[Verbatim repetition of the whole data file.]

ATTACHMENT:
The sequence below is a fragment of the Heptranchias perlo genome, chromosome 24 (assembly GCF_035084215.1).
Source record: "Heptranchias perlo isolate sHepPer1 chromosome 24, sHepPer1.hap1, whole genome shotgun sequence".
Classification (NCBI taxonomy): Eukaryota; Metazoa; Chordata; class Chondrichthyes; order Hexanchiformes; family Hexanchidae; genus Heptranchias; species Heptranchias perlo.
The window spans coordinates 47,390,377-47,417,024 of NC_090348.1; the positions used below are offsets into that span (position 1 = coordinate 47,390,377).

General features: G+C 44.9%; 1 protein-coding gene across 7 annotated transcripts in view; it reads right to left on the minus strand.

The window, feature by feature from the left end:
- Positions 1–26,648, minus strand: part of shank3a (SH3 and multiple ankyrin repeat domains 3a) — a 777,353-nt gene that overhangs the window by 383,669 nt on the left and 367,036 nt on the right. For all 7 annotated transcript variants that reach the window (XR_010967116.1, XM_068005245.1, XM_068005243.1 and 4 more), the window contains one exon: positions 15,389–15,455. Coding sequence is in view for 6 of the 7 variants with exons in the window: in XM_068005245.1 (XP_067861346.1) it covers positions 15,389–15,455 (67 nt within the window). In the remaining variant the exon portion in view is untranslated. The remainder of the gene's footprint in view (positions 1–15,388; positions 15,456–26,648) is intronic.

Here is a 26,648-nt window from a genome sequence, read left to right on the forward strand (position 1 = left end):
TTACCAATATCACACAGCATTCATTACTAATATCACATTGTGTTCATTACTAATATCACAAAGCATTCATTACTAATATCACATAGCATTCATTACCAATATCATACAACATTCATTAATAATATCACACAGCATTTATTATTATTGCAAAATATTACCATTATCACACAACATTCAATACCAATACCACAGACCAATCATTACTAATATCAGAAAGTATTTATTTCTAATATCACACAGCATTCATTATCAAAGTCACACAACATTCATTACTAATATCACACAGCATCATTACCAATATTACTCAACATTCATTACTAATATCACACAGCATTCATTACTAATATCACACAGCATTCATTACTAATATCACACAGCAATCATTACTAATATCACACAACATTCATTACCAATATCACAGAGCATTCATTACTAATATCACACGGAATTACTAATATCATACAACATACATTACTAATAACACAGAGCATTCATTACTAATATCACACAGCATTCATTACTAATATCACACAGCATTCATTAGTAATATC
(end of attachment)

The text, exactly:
The sequence below is a fragment of the Heptranchias perlo genome, chromosome 24 (assembly GCF_035084215.1).
Source record: "Heptranchias perlo isolate sHepPer1 chromosome 24, sHepPer1.hap1, whole genome shotgun sequence".
Classification (NCBI taxonomy): Eukaryota; Metazoa; Chordata; class Chondrichthyes; order Hexanchiformes; family Hexanchidae; genus Heptranchias; species Heptranchias perlo.
The window spans coordinates 47,390,377-47,417,024 of NC_090348.1; the positions used below are offsets into that span (position 1 = coordinate 47,390,377).

General features: G+C 44.9%; 1 protein-coding gene across 7 annotated transcripts in view; it reads right to left on the minus strand.

The window, feature by feature from the left end:
- Positions 1–26,648, minus strand: part of shank3a (SH3 and multiple ankyrin repeat domains 3a) — a 777,353-nt gene that overhangs the window by 383,669 nt on the left and 367,036 nt on the right. For all 7 annotated transcript variants that reach the window (XR_010967116.1, XM_068005245.1, XM_068005243.1 and 4 more), the window contains one exon: positions 15,389–15,455. Coding sequence is in view for 6 of the 7 variants with exons in the window: in XM_068005245.1 (XP_067861346.1) it covers positions 15,389–15,455 (67 nt within the window). In the remaining variant the exon portion in view is untranslated. The remainder of the gene's footprint in view (positions 1–15,388; positions 15,456–26,648) is intronic.

Here is a 26,648-nt window from a genome sequence, read left to right on the forward strand (position 1 = left end):
TTACCAATATCACACAGCATTCATTACTAATATCACATTGTGTTCATTACTAATATCACAAAGCATTCATTACTAATATCACATAGCATTCATTACCAATATCATACAACATTCATTAATAATATCACACAGCATTTATTATTATTGCAAAATATTACCATTATCACACAACATTCAATACCAATACCACAGACCAATCATTACTAATATCAGAAAGTATTTATTTCTAATATCACACAGCATTCATTATCAAAGTCACACAACATTCATTACTAATATCACACAGCATCATTACCAATATTACTCAACATTCATTACTAATATCACACAGCATTCATTACTAATATCACACAGCATTCATTACTAATATCACACAGCAATCATTACTAATATCACACAACATTCATTACCAATATCACAGAGCATTCATTACTAATATCACACGGAATTACTAATATCATACAACATACATTACTAATAACACAGAGCATTCATTACTAATATCACACAGCATTCATTACTAATATCACACAGCATTCATTAGTAATATC